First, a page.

Velo Paris

Like a French poem is life; being only perfect in structure when with the masculine rhymes mingled the feminine are. – H.W. Longfellow

Karen and I traveled to Paris the weekend of July 25th, to celebrate her 39th birthday, and our 26th wedding anniversary.  Yes, we have grown in age, and in our love for each other.  The weather was nearly perfect, the people were friendly, the hotel room quite small, bed hard and too short, the traffic noisy outside our room… We thoroughly enjoyed ourselves!

We arrived at the Paris-Nord train station after a several hour ride from Aachen to Paris on the Thayles high-speed train.

These trains are a marvel of engineering, gliding smoothly on dedicated precision rails.  Luggage goes in overhead storage, so don’t take too large a bag; I saw one frustrated traveler have leave an over-sized suitcase before being allowed to board.

The trains are much smoother than regular trains.  They have to be.  On good parts of the track they clock in at 300kph; that’s about 186mph, as measured by my bike GPS.  Definitely the fastest I’ve ever gone while still attached to the ground!

Rather than hitting the usual tourist sights, Karen and I enjoyed sitting in Park Monceau, strolling the Champs-Elysées, and enjoying meals in street-side bistros. Of course, I paid particular attention to the bike culture, as it is the focus of this blog.

The first thing you notice is how different the Paris cycling scene is compared to places like The Netherlands.  Unlike the countries to the north, I saw no bike paths, cyclotracks, or sharrows in Paris.  The few cyclist I did see had to summon a near suicidal courage to brave the Parisian traffic. Not much Cycle Chic here!  Before coming to Paris, I had this notion that European cycling culture was universally bike friendly, like the Netherlands.  This is definitely not the case.  Like America, cycling culture in Europe is as diverse as the countries and people that make up the EU.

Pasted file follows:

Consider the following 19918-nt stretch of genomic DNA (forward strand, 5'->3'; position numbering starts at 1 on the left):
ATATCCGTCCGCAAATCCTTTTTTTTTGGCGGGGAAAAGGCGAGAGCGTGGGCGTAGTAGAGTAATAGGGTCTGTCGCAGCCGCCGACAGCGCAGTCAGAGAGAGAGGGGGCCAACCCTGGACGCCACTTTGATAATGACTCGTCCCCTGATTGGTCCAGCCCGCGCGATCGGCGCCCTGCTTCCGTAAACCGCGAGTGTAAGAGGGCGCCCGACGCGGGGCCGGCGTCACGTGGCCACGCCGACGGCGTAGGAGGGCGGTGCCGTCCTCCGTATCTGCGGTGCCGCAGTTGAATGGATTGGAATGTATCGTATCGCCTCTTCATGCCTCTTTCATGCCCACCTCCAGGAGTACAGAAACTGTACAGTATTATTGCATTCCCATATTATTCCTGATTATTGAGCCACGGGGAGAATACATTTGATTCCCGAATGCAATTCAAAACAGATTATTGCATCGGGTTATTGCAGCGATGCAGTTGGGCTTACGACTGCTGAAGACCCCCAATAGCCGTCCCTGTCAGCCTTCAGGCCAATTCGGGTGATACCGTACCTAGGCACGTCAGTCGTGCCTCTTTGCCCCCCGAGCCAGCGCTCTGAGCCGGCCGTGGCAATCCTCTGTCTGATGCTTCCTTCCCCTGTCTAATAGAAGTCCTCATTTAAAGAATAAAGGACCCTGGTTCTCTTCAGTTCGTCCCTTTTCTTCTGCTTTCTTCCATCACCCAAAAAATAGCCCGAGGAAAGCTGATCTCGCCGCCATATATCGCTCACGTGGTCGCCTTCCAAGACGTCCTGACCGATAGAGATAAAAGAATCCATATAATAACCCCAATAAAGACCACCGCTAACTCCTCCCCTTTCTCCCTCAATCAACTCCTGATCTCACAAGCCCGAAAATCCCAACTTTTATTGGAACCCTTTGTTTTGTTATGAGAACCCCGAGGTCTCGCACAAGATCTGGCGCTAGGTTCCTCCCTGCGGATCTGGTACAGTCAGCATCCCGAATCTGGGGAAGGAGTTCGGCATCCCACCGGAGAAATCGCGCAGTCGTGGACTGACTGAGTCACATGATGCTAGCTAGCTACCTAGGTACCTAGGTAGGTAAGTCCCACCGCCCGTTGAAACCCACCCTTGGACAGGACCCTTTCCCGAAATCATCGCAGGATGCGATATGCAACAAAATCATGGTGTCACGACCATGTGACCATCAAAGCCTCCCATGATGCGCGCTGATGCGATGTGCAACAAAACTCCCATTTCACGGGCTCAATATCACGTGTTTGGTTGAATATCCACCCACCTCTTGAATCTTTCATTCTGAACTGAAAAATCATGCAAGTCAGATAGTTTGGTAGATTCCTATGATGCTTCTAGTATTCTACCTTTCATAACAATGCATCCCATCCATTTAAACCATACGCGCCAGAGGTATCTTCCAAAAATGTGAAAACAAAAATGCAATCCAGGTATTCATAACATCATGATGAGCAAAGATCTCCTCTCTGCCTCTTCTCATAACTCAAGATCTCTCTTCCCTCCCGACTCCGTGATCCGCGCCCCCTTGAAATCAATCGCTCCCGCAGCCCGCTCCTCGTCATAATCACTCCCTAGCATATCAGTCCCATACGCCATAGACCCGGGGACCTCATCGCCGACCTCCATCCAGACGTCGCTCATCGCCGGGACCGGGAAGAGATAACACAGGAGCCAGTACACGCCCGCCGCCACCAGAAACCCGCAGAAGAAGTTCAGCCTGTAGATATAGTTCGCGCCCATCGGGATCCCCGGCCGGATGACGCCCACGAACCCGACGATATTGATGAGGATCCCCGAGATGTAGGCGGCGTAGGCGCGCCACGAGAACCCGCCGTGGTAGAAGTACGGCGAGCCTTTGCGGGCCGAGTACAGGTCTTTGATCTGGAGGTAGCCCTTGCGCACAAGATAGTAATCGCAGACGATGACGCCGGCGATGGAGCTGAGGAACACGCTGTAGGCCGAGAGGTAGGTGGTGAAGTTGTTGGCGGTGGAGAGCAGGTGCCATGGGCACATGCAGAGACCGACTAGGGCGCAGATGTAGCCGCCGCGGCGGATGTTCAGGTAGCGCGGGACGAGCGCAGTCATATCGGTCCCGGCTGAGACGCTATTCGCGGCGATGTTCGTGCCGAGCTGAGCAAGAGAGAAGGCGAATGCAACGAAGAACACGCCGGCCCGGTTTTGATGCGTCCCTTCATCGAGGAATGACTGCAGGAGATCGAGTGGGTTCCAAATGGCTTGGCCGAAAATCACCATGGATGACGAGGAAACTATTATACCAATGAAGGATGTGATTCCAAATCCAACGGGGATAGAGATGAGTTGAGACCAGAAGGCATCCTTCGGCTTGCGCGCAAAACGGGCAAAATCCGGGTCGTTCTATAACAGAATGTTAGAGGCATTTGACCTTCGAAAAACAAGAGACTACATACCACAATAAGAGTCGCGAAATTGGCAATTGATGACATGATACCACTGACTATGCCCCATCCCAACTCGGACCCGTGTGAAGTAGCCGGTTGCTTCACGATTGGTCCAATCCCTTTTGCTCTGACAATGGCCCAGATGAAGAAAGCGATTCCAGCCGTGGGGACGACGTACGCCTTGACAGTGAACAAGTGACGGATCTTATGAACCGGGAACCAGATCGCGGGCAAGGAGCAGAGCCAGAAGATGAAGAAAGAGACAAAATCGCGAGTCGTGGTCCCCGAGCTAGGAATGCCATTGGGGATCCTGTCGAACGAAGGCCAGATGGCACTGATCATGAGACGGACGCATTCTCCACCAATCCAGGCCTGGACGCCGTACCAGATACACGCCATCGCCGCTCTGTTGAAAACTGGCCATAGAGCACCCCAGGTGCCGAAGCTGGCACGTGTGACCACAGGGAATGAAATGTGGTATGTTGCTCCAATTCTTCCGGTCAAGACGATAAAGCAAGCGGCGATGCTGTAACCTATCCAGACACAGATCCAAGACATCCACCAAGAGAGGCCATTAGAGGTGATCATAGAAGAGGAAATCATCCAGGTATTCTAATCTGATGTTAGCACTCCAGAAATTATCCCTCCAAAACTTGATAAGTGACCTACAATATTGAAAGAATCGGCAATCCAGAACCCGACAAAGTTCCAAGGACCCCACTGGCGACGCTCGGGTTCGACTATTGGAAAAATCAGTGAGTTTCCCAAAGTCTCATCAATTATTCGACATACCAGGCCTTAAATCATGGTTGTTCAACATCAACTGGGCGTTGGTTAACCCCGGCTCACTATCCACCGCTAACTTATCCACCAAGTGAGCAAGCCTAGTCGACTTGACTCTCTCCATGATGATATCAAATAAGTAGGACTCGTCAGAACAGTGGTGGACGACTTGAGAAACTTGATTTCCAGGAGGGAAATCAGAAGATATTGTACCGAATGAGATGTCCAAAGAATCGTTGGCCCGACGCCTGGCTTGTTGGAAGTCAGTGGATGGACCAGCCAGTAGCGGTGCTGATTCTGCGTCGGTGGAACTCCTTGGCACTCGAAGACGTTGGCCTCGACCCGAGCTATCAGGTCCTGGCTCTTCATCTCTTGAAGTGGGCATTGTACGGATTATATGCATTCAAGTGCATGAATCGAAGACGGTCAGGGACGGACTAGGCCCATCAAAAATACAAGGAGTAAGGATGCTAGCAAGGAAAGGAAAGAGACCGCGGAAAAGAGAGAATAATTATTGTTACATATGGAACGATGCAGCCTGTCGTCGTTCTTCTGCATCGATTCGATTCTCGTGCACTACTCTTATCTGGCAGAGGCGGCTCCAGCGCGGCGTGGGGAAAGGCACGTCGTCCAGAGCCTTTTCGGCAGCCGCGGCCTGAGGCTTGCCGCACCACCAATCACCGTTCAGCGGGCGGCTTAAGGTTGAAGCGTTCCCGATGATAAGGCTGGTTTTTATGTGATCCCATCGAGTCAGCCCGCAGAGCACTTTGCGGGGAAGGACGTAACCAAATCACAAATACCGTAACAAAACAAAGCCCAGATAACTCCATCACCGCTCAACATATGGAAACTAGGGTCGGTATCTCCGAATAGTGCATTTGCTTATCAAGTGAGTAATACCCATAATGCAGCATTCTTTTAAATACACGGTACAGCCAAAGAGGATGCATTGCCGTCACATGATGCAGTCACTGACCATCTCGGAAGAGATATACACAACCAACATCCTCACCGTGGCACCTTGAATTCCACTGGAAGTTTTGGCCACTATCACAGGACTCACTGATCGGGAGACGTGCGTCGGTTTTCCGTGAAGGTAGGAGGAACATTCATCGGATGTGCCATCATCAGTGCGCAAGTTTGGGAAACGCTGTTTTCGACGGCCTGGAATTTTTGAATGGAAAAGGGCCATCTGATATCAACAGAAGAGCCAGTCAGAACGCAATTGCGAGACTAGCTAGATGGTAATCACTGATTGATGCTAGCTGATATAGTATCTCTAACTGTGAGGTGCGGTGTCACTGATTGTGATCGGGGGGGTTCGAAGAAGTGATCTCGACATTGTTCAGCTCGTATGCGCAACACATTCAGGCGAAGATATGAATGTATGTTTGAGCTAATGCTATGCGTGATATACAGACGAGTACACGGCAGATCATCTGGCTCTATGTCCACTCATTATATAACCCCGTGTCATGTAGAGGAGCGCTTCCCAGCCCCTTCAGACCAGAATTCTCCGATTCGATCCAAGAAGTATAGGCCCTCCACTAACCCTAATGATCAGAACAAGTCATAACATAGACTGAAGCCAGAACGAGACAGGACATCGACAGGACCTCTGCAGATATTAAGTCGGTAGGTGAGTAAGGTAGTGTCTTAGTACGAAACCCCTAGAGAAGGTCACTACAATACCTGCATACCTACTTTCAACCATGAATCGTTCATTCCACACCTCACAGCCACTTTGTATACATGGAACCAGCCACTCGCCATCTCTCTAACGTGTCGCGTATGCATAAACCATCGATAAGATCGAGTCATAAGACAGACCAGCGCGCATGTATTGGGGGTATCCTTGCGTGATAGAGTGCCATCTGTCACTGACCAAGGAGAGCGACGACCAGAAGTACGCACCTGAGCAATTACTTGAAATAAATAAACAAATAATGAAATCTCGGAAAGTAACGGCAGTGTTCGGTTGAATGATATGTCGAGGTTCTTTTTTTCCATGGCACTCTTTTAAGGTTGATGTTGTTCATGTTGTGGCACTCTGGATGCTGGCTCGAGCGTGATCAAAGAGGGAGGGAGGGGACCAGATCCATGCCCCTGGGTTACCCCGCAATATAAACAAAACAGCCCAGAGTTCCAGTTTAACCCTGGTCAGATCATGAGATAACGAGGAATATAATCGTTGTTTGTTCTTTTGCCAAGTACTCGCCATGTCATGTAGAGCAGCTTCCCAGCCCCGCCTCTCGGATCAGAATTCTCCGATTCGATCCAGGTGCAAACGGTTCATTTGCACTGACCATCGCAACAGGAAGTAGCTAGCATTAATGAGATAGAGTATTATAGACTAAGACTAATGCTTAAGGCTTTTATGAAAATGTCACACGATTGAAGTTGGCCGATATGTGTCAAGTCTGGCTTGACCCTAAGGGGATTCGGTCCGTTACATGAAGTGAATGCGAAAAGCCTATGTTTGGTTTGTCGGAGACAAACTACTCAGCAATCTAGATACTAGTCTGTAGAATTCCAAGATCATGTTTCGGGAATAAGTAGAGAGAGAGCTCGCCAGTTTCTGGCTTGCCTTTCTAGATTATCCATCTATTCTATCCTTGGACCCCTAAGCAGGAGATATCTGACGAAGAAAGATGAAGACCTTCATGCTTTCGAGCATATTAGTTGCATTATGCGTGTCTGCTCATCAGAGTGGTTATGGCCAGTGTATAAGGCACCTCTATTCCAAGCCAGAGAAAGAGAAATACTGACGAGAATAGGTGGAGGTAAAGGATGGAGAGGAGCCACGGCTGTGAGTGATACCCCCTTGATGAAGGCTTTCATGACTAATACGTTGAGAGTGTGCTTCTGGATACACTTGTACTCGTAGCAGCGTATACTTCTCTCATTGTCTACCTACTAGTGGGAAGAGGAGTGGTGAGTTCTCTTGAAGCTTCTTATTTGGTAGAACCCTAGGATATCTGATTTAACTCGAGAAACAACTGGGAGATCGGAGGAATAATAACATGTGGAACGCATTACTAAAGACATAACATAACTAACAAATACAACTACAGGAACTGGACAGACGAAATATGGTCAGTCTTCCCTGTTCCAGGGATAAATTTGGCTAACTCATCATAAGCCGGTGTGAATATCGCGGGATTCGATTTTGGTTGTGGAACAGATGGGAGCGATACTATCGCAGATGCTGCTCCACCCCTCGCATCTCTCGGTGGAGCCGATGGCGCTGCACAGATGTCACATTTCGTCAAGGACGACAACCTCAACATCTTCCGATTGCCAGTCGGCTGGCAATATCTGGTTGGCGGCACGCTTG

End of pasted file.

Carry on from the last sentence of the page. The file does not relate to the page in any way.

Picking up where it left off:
The bike at left was secured with a hefty U lock, but to no avail.  Stripped to nothing but a frame and cranks, it serves as a warning to all, like a skull on a pike.  I saw other examples of vandalized bikes.  One had the front wheel removed, stomped into a pretzel, then left beside the rest of the bike.  Though friends here dismiss this kind of vandalism as “that’s Paris!”, it’s still kind of a shock after living near The Netherlands.  Like I say, not so different from some cities in America, unfortunately.

In keeping with the trend sweeping the western world, Paris has it’s own fleet of B-cycles.  Like those in Denver, Chicago, and London, the Paris VéliB is a network of 25,000 bikes and 1800 stations where you can rent and drop off a bike anywhere in the city.  The bikes feature clean design, with a front basket, fenders, internally geared hub shifting, enclosed chains, and urban-bike standard upright riding position on a unisex step-through frame.  The French version, as one would expect, has a stylized fairing to hide the cables.

I did see people using the rental bikes, but I have to say that, given the generally unsafe nature of Parisian streets, I seriously doubt the rate of usage will ever reach economic break-even.  That said, VéliB claims more than 80 million rides in three years of existence.  That works out to a little over 63,000 rides every day of the year!  No report on how many of those rides end in a collision with a motor vehicle…

While Parisians may be cool to bicycling, they are nuts about scooters!  The picture at left is representative of the observed ratio of 1 bike per 100 scooters.  The ratio of motorcycles to scooters maybe 5-10 per 100 scooters.  Living in Paris is expensive, and my guess is that many of its residents are attracted to the inherent low cost, ease of parking, and ability to navigate narrow streets of a scooter.

Many, maybe 50%, of the scooters have four-stroke engines.  The most luxurious of the breed is, of course, the BMW C1 at right (did not see any of the new hybrid C1s).  Protected from the elements and the occasional tip over, the BMW looks like a Smart Car cut down the middle.

Another popular choice is the three-wheeled Piaggio MPE, an articulating 3-wheeler that corners like a scooter, but does not tip over at a stop light.

The half of scooters are fast, yet obnoxious two-strokes, often with loud aftermarket mufflers.  These little buzz bombs race around like a swarm of angry hornets at all hours of the day and night.  Quite different from the usual serenade of songbirds that greet us every morning at our home away from home in Susterseel.  Nice as is Paris, glad were we to home return.

Look for a future post on the final stage of the 2010 Tour de France.  Yes, we were there!



Filed under culture, urban bike

2 responses to “Velo Paris

  1. Pep

    “to celebrate her 39th birthday, and our 26th wedding anniversary”

    I love it.

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